Brazilian pork suppliers open door to US

By Carina Perkins

- Last updated on GMT

Related tags: Export, International trade, Us, Pork

Brazilian pork suppliers open door to US
Brazil has welcomed a decision by US officials to accept pork imports from Santa Catarina slaughterhouses.

Brazil’s Agriculture Ministry announced last Tuesday (10 January) that the US Department for Agriculture (USDA) had agreed to allow Brazilian inspectors to approve slaughterhouses in the state of Santa Catarina for the production of raw pork to export to the US. Cooked and processed pork from other states, which are free of foot-and-mouth disease (FMD) with vaccination, can also be exported via approved Santa Catarina plants.

Pedro de Camargo Neto, president of the Brazilian Pork Industry and Exporter Association (ABIPECS), said the USDA decision marked the end of a long process of approval, which began in 2007 when the International Animal Health Organisation (OIE) announced that Santa Catarina was free of FMD.

“After a Brazilian request in 2007 a​ [US] veterinary mission visited the country in April 2008 and prepared a risk assessment study,”​ he said. “After the results and public consultation in 2010 USDA declared this region as authorised to export. During 2011 the Brazilian Agriculture Ministry prepared the documents necessary to authorise certain slaughterhouses.”

Negotiations between the USDA and Brazil intensified in March last year, with the Brazilian industry and government working hard to prove that the meat would meet US sanitary requirements, and that Brazilian inspectors were capable of monitoring and approving plants. However, all US concerns have now been met and six plants have been approved for export.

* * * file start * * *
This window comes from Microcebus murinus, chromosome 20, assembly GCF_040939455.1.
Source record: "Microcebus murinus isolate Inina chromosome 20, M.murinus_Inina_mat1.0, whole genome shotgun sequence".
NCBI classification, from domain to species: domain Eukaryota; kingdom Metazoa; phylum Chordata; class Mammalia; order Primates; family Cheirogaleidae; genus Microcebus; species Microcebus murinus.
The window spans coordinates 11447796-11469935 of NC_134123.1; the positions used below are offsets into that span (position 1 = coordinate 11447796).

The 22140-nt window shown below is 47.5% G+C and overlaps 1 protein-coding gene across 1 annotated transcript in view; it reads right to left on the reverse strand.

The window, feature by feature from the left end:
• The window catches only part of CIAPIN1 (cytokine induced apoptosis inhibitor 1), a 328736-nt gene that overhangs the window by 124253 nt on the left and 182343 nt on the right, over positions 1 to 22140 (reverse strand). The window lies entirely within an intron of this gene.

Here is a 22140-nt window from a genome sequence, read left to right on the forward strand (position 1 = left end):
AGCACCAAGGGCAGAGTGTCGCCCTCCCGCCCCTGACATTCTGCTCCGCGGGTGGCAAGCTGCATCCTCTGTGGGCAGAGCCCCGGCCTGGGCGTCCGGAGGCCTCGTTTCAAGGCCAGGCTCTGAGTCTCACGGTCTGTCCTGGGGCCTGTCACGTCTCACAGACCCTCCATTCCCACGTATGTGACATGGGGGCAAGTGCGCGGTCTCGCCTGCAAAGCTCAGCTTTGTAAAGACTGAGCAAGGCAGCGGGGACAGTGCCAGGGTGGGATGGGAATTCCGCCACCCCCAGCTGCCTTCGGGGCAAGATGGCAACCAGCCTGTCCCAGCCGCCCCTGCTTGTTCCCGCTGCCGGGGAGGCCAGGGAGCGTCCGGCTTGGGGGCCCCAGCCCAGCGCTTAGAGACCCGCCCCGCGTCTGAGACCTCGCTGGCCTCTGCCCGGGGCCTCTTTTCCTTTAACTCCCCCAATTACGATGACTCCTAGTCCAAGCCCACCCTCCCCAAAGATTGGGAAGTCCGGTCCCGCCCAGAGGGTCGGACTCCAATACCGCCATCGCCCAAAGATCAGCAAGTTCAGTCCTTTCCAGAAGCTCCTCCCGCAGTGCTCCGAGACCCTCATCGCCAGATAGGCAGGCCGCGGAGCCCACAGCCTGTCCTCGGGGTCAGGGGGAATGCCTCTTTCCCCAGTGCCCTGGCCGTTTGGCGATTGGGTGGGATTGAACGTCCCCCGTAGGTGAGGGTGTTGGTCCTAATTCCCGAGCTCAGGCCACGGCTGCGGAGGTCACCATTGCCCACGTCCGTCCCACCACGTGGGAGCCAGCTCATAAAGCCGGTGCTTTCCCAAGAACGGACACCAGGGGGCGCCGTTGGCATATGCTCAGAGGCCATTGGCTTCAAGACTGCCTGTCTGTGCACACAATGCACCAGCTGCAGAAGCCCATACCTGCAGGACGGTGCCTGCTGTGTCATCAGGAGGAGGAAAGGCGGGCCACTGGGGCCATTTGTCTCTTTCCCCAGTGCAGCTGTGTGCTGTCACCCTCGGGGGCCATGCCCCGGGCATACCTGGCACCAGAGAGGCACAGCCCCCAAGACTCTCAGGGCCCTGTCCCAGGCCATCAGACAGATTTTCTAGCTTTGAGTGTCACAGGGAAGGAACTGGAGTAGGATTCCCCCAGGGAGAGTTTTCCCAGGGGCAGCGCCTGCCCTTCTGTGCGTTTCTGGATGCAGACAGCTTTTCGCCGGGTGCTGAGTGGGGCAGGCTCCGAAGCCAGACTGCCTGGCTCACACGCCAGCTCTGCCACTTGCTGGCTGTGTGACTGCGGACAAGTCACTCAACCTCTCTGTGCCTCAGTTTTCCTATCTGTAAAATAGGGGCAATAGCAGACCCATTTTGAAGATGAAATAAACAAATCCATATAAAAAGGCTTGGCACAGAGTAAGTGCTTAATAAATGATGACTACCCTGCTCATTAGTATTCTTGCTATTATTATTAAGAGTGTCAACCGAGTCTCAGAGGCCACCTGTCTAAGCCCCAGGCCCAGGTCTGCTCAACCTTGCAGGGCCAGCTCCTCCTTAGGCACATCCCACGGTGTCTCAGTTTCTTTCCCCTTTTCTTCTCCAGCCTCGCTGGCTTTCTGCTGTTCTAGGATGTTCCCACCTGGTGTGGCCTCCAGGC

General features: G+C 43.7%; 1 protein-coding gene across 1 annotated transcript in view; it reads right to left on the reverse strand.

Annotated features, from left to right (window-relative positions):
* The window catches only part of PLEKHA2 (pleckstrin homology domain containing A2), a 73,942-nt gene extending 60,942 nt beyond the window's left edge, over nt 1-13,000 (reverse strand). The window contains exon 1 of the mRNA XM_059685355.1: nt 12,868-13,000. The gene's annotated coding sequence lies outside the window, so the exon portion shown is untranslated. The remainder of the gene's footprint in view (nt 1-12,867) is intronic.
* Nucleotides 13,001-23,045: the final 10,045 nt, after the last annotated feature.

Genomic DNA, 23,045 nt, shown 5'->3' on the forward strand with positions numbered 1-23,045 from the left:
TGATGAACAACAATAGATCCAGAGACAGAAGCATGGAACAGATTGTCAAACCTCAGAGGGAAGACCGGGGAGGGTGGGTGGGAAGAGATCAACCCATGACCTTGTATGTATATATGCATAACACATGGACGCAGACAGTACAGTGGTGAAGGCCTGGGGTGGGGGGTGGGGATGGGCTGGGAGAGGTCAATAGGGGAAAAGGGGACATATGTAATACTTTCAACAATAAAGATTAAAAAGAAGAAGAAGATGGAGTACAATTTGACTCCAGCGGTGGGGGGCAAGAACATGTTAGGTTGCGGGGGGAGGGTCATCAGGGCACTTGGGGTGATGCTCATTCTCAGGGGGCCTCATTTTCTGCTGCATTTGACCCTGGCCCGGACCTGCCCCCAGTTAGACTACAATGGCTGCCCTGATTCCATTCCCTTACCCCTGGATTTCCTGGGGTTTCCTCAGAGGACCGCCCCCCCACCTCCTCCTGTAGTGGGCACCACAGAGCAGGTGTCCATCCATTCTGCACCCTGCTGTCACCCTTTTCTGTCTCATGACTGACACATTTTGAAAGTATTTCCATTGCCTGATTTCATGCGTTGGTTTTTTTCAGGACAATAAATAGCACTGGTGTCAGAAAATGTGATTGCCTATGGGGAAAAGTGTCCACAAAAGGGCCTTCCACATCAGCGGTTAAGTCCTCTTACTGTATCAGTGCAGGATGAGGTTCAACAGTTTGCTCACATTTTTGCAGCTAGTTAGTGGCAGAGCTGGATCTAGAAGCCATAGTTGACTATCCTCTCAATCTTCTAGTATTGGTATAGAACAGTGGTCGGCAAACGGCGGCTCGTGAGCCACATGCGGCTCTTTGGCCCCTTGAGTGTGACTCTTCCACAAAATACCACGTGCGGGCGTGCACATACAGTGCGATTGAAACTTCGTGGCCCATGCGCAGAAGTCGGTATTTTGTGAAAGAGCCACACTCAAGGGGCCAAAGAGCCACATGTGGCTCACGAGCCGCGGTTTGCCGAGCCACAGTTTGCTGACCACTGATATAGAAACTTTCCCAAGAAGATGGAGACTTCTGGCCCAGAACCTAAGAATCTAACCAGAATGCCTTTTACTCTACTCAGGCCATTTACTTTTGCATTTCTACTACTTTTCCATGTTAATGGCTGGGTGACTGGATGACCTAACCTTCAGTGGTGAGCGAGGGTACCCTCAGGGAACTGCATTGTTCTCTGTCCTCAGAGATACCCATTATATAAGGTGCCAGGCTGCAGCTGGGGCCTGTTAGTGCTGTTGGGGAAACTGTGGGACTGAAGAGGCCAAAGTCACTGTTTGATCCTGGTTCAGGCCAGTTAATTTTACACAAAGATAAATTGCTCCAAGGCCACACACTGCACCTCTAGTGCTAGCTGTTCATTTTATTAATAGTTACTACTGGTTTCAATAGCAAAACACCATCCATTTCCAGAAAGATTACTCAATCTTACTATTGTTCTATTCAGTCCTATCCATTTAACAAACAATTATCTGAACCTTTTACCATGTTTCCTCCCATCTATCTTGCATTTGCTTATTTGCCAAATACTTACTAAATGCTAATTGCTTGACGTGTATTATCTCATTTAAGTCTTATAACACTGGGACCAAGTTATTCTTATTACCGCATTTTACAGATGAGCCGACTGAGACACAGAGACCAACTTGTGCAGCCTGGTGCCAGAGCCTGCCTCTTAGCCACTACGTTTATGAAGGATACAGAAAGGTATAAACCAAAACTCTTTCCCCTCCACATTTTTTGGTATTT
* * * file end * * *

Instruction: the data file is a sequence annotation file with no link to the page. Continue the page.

Neto said that Brazil did not “expect to export large volumes”​ to the US, with exports likely to comprise of cuts that have a low demand in Brazil and a high demand in the US, such as ribs and bacon. However, he added that it was an important step for the Brazilian industry, because US approval “represents a seal of indisputable quality”.

Official recognition from the USDA that Brazilian meat inspection services are equivalent to those in the US could open up markets in countries that are currently closed to Brazil, such as Japan and South Korea. The Asian meat market currently imports $7bn in pork, with Japan alone importing $4bn-worth annually.

Brazil’s agriculture minister Mendes Ribeiro Filho said the US decision would allow Brazil to gain ground in these markets. “We intend to increase exports of pork to China, open the Japan market and resume sales to​ [South] Korea,”​ he added.

Opening new markets is particularly important for Brazil, which suffered a blow to exports last year when its biggest pork importer, Russia, banned meat and livestock imports from nearly 90 manufacturers in three Brazilian states. According to data from ABIPECS, Brazil exported 126,449 tonnes of pork to Russia between January and December 2011, a fall of 45.96% over the 12 months of 2010. The fall in revenue was around 40%.

Hong Kong is now the biggest importer, with Brazil exporting 129,734 tonnes in January to December 2011, an increase of 30.08% over the same period in 2010.

Related topics: Meat

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